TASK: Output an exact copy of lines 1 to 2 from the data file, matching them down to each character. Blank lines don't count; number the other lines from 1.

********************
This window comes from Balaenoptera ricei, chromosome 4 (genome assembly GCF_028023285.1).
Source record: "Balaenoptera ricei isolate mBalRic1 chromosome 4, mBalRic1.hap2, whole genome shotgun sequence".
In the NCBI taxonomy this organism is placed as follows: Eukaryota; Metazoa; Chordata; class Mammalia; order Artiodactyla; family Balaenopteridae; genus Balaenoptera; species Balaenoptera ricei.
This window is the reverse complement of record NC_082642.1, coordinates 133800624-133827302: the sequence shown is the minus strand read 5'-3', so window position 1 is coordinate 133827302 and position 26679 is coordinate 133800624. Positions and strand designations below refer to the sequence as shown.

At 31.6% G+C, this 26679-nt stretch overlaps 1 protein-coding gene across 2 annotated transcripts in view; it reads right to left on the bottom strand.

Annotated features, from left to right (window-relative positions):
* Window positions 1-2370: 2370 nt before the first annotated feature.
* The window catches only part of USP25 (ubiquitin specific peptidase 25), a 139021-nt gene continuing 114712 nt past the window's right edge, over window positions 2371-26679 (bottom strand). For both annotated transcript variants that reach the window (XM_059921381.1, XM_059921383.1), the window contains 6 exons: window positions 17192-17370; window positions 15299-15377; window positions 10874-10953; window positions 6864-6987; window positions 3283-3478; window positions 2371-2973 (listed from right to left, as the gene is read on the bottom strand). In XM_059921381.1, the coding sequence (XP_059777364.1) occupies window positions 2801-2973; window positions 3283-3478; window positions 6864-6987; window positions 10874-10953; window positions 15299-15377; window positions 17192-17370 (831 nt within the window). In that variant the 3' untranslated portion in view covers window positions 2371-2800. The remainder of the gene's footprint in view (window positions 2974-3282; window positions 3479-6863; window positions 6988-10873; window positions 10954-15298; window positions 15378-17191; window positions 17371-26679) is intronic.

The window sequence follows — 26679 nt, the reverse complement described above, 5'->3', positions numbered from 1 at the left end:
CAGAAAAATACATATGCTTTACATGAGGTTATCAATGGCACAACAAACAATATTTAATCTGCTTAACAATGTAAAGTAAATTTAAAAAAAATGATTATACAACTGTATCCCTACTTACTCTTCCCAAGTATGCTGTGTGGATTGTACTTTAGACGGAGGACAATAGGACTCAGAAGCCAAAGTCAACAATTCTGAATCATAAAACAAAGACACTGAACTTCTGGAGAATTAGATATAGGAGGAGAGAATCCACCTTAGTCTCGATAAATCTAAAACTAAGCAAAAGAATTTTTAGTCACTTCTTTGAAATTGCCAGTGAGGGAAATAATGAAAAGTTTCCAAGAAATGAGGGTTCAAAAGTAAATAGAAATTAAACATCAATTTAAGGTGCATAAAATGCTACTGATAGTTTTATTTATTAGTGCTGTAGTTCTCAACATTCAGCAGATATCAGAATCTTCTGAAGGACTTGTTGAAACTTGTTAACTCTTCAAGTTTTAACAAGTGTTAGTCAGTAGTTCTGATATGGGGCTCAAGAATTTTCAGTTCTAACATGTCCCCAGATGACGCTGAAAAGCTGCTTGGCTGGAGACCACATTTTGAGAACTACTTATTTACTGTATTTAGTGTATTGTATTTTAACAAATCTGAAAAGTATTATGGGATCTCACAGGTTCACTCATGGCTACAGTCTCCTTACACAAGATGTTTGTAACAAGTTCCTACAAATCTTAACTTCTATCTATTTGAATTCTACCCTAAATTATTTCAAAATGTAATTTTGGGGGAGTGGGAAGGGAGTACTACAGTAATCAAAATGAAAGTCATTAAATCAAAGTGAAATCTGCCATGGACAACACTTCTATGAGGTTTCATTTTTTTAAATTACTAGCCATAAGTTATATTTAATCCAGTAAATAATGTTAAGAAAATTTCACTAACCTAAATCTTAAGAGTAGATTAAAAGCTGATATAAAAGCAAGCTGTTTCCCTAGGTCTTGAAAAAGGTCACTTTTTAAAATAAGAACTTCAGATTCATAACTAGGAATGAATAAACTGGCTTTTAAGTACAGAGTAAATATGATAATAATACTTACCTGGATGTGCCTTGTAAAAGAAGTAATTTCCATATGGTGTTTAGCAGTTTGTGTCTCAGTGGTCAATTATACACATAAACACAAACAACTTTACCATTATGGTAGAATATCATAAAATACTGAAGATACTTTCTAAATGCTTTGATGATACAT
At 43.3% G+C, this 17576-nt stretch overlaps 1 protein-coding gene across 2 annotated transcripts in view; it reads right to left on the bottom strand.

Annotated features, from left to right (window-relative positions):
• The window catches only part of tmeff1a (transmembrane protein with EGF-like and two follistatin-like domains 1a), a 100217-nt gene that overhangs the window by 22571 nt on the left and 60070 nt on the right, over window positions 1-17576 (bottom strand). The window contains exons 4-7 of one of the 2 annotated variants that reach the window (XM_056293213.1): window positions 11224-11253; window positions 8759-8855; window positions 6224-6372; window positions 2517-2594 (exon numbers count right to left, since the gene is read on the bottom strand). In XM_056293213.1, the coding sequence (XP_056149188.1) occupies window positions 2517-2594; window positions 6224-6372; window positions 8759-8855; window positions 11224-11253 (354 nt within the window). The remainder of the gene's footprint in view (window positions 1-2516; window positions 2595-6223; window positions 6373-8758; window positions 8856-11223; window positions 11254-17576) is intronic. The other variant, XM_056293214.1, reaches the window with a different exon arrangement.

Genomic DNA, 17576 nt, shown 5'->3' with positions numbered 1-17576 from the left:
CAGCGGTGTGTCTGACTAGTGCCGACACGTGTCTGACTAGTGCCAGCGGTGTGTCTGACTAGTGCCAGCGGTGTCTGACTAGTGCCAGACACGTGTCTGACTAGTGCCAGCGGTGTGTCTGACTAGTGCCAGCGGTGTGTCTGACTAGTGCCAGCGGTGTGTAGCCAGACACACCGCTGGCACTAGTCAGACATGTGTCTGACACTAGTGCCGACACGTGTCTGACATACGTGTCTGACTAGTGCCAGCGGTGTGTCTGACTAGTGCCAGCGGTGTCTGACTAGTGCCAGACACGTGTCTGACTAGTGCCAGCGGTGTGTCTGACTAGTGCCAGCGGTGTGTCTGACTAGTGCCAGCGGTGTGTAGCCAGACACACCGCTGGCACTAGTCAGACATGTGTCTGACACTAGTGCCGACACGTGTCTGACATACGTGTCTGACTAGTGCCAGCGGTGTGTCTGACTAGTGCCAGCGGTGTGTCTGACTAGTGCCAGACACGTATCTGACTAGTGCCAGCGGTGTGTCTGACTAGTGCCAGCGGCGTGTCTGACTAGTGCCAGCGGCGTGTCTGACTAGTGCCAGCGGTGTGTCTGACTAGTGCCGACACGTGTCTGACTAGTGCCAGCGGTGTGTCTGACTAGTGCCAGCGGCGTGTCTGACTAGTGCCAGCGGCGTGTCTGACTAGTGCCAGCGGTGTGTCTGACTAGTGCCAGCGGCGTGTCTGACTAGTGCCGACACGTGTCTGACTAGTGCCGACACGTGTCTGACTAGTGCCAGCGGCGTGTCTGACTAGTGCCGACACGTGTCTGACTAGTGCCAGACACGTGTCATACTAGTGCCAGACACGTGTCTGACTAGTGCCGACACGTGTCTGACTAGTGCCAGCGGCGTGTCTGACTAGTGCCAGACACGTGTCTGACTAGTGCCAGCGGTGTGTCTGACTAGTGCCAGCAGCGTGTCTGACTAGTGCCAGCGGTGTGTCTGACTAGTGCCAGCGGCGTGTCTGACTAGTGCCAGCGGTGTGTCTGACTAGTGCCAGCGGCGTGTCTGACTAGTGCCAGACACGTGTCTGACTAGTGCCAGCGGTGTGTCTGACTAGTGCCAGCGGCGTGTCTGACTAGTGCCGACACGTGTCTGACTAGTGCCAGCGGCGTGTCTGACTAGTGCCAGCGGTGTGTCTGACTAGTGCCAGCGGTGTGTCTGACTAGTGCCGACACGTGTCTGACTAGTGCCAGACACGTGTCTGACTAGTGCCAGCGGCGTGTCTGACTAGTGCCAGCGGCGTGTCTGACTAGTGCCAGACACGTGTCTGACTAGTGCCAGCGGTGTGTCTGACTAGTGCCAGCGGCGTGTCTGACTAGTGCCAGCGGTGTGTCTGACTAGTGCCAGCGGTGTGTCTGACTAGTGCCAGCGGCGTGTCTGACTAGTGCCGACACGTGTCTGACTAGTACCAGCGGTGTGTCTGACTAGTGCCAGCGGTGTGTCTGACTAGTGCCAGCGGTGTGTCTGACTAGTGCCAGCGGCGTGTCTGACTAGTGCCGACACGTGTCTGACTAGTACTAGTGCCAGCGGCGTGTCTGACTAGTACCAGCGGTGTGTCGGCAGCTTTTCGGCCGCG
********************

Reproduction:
This window comes from Balaenoptera ricei, chromosome 4 (genome assembly GCF_028023285.1).
Source record: "Balaenoptera ricei isolate mBalRic1 chromosome 4, mBalRic1.hap2, whole genome shotgun sequence".